- The percentage of the U.S. adult population attending non-musical theater has declined from 13.5 percent (25 million people) in 1992 to 9.4 percent (21 million people) in 2008. The absolute size of the audience has declined by 16 percent since 1992.
- The number of adults who have attended musical theater has grown since 1992, but remains largely constant as a percentage of the population.
- Attendance trends do not seem primarily related to ticket prices. Statistical models predict that a 20 percent price hike in low-end subscription or single tickets will reduce total attendance by only 2 percent. These data suggest that other facts are likely affecting the demand for theater.
- The number of nonprofit theaters in the United States has doubled over a 15-year period. In 2005, there were 1,982 nonprofit theaters with annual budgets of at least $75,000, up 100 percent from 991 in 1990.
- Among the top ten states with the highest per capita concentration of theaters are Vermont, Alaska, Montana, Oregon, Connecticut, and Minnesota.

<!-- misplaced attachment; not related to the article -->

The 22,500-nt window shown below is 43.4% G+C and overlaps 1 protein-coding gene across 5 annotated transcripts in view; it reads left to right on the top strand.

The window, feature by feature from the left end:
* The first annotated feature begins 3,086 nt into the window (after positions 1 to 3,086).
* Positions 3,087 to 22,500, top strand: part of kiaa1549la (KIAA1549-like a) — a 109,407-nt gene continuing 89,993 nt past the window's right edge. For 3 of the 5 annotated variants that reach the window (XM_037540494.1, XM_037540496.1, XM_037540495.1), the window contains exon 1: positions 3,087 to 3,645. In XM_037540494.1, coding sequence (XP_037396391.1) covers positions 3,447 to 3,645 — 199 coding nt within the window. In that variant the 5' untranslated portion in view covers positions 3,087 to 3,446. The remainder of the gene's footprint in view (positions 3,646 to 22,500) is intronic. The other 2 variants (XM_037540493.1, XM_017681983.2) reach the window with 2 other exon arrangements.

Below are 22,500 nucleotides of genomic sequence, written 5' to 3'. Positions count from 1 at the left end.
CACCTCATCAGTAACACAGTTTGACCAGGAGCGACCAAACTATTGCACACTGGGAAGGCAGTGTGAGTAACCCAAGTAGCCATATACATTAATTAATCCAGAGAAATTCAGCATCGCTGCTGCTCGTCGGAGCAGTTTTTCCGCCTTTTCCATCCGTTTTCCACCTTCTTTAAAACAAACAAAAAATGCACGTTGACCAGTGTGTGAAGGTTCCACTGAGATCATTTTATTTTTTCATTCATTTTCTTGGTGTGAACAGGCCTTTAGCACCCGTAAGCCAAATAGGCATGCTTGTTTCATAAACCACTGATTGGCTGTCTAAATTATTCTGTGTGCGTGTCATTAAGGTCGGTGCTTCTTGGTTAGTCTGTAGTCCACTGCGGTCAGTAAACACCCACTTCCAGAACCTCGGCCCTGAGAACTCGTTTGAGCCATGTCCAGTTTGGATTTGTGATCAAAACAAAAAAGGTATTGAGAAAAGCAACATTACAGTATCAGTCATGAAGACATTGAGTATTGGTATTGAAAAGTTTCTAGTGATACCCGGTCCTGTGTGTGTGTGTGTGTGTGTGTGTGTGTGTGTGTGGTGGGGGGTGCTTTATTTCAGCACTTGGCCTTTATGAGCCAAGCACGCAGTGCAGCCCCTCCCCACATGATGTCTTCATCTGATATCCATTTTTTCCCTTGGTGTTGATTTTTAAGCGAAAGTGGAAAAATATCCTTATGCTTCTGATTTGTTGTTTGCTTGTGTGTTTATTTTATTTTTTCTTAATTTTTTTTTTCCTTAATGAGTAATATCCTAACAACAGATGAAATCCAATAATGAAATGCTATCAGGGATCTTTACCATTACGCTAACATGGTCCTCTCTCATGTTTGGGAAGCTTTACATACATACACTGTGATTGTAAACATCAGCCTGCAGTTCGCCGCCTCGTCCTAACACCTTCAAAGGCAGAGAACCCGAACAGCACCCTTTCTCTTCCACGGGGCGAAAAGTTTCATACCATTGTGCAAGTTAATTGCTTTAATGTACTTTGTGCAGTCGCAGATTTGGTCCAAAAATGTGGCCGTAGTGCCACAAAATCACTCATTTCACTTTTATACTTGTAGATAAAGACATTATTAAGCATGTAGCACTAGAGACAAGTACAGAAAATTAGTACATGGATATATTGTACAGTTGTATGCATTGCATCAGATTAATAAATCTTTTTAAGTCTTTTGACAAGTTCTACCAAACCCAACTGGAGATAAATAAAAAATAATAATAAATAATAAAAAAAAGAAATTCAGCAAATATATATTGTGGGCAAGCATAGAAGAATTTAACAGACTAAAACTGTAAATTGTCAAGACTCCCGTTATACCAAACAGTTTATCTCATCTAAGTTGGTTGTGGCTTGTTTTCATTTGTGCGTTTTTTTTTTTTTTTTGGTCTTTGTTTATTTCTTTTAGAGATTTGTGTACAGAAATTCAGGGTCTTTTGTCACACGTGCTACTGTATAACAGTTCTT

- Although theaters continue to cluster in high-population states, the number of theaters in small and mid-sized population states has grown substantially. From 1990 to 2005, the sharpest growth rate occurred in Nevada, Arkansas, Utah, Colorado, Idaho, and Mississippi.
Even if we weren't in a recession, I do think cost is a factor. I saw a play yesterday for $15 but I think even that's too much for people who are used to spending much less on a movie or are already paying for plenty of drama on television through their cable bill. And you'd have to spend far more to attend a touring production of a Broadway musical.
But a bigger factor is that we're simply not a culture of theatergoers anymore. I hardly know anyone, outside of my blogger friends, who goes to the theatre. Maybe, if I think of all of my friends, there's one or two couples who go semi-regularly and a few who might go to see a special musical if it comes on tour. As for the rest well, honestly, I don't know if they could be enticed at any price.
Can anything be done? Would better plays help or more marketing? Is American drama a lost art form or has it simply migrated over the past half-century to movies and television? Think about it - how many people can even name an American play written over the past 25 years? (Unless it was turned into a movie, of course.)
This is kind of like the discussion about soccer - plenty of kids grow up playing it in the United States but it's never translated into a big audience for the professional game. Plenty of kids get involved in theatre in high school or college, but it's never again going to be a form of mass entertainment in this country.
So while the NEA report is interesting, it's just a story we've all heard before. Maybe we should simply resign ourselves to being a niche and leave it at that.